It should not take temperatures in the minus-20s and wind chills in the minus-40s to remind us that there are people living without adequate shelter all winter long. The difference between 4 degrees and -44 degrees to a person without warm clothing and safe shelter is negligible.
Kyle Anfinson, owner of KBA Technology, did something about it. He opened the doors to his business at 155 S. Knowles Ave., to anyone in need of shelter during the lastest cold spell at the end of January.
A Jan. 29, email from Grace Place Director Duana Bremer to her fellow social service agencies in the midst of the polar vortex alerted them to a new volunteer on the block in New Richmond.
"We are set up for Polk, St. Croix and Barron counties. Folks can present anytime day or night during the next few days. We have also had some folks arrive at Grace Place due to lack of propane. They are able to stay until propane has been delivered.
"Also, KBA Technology, a business in New Richmond, has also opened their doors to handle any overflow or folks that just want to stay for the day. They will contact us to provide case managera for intake and VI-SPDAT," wrote Bremer.
It was not that Anfinson was planning to open his door, it was more of a spur-of-the-moment, lightbulb kind of idea.
"We said, 'Hey we've got the space in New Richmond and this is something we can do. So let's just do it.' So it was somewhat on a whim. I called my wife just to see if I could not come home for three days and she said okay. So I posted it on Facebook that we would make our space on Knowles available as an emergency shelter for the next three days for people who might not have a place to stay that's warm. Whether that is a homeless person or someone who's furnace had broken. It seemed so obvious that once it came into my head, I had to do it," said Anfinson.
After clearing the overnighter with his wife, Anfinson hung the Open sign in the door, left the lights on and settled in to see if he could be of assistance.
"In general, we kind of have a mission to serve the community and this last year we really wanted to double down on that commitment, to see how we could serve better," said Anfinson.
Anfinson reached out to Bremer at Grace Place to let her know his plan and get a short course in what he needed to know.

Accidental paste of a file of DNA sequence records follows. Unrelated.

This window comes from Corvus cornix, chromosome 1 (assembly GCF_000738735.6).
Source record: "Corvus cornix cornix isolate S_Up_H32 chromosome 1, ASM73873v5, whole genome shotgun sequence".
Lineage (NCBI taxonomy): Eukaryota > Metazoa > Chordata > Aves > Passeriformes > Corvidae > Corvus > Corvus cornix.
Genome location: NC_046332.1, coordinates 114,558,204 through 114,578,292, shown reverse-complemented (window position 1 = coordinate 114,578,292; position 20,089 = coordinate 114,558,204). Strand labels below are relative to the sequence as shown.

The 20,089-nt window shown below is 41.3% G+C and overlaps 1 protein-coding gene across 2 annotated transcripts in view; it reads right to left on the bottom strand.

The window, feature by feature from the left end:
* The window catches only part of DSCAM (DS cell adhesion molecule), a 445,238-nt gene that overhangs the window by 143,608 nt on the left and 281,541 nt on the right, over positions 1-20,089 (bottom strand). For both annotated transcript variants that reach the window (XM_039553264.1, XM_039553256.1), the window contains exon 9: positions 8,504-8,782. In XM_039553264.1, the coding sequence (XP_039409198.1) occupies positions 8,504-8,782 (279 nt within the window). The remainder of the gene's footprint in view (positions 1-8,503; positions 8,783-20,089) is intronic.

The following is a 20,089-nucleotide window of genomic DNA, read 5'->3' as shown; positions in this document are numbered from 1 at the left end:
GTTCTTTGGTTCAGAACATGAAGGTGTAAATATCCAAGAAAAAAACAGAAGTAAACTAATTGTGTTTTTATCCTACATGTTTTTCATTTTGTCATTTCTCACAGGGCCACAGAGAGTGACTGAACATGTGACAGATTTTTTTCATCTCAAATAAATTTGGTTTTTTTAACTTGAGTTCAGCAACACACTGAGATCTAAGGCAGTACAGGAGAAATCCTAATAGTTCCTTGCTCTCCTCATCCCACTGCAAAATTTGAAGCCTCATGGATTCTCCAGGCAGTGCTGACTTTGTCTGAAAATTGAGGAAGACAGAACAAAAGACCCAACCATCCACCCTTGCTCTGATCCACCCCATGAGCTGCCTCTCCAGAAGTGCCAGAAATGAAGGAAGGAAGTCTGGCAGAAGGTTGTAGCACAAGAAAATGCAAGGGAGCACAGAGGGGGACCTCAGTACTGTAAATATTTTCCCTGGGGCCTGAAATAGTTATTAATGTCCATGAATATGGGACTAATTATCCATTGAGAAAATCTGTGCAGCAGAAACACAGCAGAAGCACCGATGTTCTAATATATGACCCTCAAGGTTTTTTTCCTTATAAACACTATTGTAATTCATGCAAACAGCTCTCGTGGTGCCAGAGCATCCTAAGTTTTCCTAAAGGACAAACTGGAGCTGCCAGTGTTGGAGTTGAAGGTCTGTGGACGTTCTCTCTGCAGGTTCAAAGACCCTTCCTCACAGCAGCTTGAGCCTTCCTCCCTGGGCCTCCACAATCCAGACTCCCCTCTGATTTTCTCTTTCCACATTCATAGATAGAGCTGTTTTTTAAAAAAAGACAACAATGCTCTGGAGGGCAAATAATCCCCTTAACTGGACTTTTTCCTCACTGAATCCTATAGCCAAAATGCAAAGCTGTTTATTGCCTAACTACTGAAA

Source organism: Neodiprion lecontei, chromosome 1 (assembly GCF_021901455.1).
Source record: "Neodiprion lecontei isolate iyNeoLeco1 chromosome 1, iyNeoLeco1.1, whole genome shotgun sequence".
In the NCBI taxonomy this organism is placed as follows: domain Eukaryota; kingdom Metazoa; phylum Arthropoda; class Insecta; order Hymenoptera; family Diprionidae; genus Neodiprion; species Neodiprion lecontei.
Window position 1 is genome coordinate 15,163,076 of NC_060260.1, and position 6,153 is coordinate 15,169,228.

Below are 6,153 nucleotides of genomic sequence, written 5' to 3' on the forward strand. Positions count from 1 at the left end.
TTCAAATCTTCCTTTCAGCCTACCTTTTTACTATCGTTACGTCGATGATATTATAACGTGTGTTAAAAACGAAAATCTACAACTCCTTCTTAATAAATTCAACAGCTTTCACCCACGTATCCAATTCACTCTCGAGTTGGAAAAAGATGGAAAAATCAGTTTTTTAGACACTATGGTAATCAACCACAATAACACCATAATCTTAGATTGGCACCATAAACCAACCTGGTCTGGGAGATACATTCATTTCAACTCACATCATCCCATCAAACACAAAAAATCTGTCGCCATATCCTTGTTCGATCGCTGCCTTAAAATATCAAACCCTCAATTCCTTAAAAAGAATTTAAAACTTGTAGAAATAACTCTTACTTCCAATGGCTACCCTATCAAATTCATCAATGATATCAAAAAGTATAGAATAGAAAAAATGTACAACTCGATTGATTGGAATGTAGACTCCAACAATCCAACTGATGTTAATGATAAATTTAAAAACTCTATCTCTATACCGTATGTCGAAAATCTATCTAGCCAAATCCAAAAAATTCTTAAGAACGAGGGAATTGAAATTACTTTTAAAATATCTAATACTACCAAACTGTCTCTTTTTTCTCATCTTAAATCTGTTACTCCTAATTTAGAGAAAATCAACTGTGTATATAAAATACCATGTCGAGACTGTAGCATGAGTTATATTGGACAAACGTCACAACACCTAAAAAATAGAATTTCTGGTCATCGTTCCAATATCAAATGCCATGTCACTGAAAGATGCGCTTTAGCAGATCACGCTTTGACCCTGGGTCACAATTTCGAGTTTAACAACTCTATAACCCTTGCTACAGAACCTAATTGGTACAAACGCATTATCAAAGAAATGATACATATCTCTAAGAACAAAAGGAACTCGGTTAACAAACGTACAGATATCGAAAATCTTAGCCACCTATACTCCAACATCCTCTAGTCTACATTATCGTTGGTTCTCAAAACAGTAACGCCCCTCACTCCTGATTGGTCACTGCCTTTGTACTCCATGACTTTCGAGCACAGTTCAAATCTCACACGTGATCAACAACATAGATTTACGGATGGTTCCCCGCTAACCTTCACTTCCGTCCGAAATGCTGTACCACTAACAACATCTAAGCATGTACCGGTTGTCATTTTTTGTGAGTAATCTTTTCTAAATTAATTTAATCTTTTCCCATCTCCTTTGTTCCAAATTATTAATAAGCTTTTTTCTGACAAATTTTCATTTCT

"We knew they were better at this than we were. They do it all the time," said Anfinson.
As Bremer noted in her email, should KBA find folks taking them up on their offer, depending on what was needed, Grace Place could send over case managers and provide screening using the Vulnerability Index - Service Prioritization Decision Assistance Prescreen Tool (VI-SPDAT).
Although it was short notice, Anfinson posted KBA'as availability on Facebook. From there word of his offer spread through the community online, but primarily via word of mouth. His idea inspired a lot of people who wanted to help out.
"The people we had didn't necessarily know about us. It was other people telling them about us. They'd go somewhere and ask. They hadn't seen our Facebook post. By default, the more people that knew we'd be taking people in, the more likely we'd be successful as a place for them to go. We also had a lot of people calling up to say, 'Hey we heard you're doing this and in any way that I can, I want to help," said Anfinson.
Anfinson explained once he made the decision to open his doors, he kind of hoped no one would show up.
"Part of me was hoping we wouldn't (see anyone) in a good way, like there wasn't somebody who needed warmth in these miserable temperatures. But if there was someone, I definitely wanted them to come and we did have someone take advantage of the shelter. I didn't want anyone to be suffering," said Anfinson.
Encouraged by their initial effort to provide shelter, Anfinson and his staff are looking at ways to do more. One idea they are considering addresses the fact that shelter is a season-long need not just a matter of a handful of subzero nights. Their idea would establish a temperature, for example, 15 degrees, below which KBA's doors would automatically be open to people in need of shelter. Hopefully over tim , folks would just come to recognize KBA as a shelter.
Another idea would operate like a neighborhood watch, except in this case, it would be shelters. Different businesses on Main Street would volunteer among themselves to take turns being open on certain nights or maybe a week at a time making it more feasible to cover the whole season.
Anfinson and his staff are also looking at opening up the doors at their other locations.
"We had the resources in New Richmond to do this. We'd love to be able to do it in all of our stores. It's something we're talking about."
To learn more about the KBA shelter project, contact Kyle Anfinson at 715-954-4028. To learn more about Grace Place and volunteering, contact Duana Bremer at 715-246-1222.